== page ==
>>
    >> Why is that? Isn't it the router's job to forward the packets from one
    >> subnet to the other?
    >>
    >>
    >> Thanks!


    The clients get the ip addresses from the DHCP server and IP address:
    10.10.10.66 - 10.10.10.70 are the scope.


    >
    > As indicated by the other respondent, your key issue is the address
    > overlap resulting from your erroneous network mask assignments.


    Are you saying there is no overlap after changin the subnet mask for subnet
    B?

    >
    > It's important to understand that the first routing decision is made by
    > the "host".


    What do you mean by "the host", the client PC or the router?
    From what I know, the only Host that makes routing decision is the router
    and the routing table that it creates based on the routing protocol that it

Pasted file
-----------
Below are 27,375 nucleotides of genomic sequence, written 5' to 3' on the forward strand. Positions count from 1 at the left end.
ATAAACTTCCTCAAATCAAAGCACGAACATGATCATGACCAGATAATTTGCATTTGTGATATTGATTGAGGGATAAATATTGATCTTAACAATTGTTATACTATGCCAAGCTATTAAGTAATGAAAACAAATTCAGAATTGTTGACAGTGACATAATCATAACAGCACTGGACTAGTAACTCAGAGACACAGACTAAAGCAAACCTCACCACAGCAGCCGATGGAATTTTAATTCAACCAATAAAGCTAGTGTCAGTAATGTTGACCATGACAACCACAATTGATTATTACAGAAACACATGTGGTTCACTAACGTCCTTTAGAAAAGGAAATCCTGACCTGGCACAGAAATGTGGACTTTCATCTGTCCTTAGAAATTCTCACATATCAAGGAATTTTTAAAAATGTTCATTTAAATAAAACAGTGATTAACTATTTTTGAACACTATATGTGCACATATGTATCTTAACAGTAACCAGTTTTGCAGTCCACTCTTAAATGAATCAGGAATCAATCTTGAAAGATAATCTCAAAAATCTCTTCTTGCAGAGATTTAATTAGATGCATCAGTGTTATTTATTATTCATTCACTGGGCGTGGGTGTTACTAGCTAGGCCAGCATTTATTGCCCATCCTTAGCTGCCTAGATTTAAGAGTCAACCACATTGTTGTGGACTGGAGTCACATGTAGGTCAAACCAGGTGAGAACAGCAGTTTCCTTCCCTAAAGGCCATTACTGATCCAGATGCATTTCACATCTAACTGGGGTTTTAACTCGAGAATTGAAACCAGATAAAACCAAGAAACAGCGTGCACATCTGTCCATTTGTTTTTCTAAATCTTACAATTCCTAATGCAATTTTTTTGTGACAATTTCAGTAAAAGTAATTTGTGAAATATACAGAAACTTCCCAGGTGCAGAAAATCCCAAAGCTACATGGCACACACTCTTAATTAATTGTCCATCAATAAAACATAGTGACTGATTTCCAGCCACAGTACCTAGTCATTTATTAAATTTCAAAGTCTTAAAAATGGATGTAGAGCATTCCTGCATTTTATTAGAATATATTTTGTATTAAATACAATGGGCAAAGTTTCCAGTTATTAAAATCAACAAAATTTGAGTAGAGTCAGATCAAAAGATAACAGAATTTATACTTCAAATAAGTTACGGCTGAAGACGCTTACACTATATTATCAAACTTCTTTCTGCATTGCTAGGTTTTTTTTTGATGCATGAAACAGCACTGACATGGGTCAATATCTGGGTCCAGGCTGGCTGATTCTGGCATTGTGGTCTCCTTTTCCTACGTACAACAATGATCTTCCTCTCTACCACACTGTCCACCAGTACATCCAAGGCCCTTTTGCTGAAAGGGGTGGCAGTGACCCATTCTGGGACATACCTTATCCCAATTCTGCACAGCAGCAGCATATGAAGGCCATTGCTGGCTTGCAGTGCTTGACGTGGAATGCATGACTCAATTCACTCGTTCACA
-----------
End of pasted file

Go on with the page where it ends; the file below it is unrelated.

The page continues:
uses.

    A host applies its network mask to its own IP address and the destination
    host IP address, then performs a comparison to determine
    > whether the destination host is directly reachable, or whether the packet
    > needs to be forwarded to the router.


    I disagree. The router makes the decisions based on the routing table, not
    the host. The host simply broadcasts and the other host within the broadcast
    domain that "hears" its name, responds.

    >
    > When host addresses are mis-assigned due to erroneous masks, a host may
    > erroneously conclude that a destination host is directly reachable, and
    > attempt to resolve its IP address into a MAC address via ARP (which
    > fails), rather than forwarding the packet to the router. This could occur
    > on the initiator or the responder side depending on the erroneous
    > configuration.
    >
    > The selection of masks should be driven by the potential number of hosts
    > to be assigned to each network.
    >
    > Typically, the first or last assignable host address available for each
    > network will be used for the gateway(s) which can lessen confusion for
    > those unfamiliar with your addressing scheme.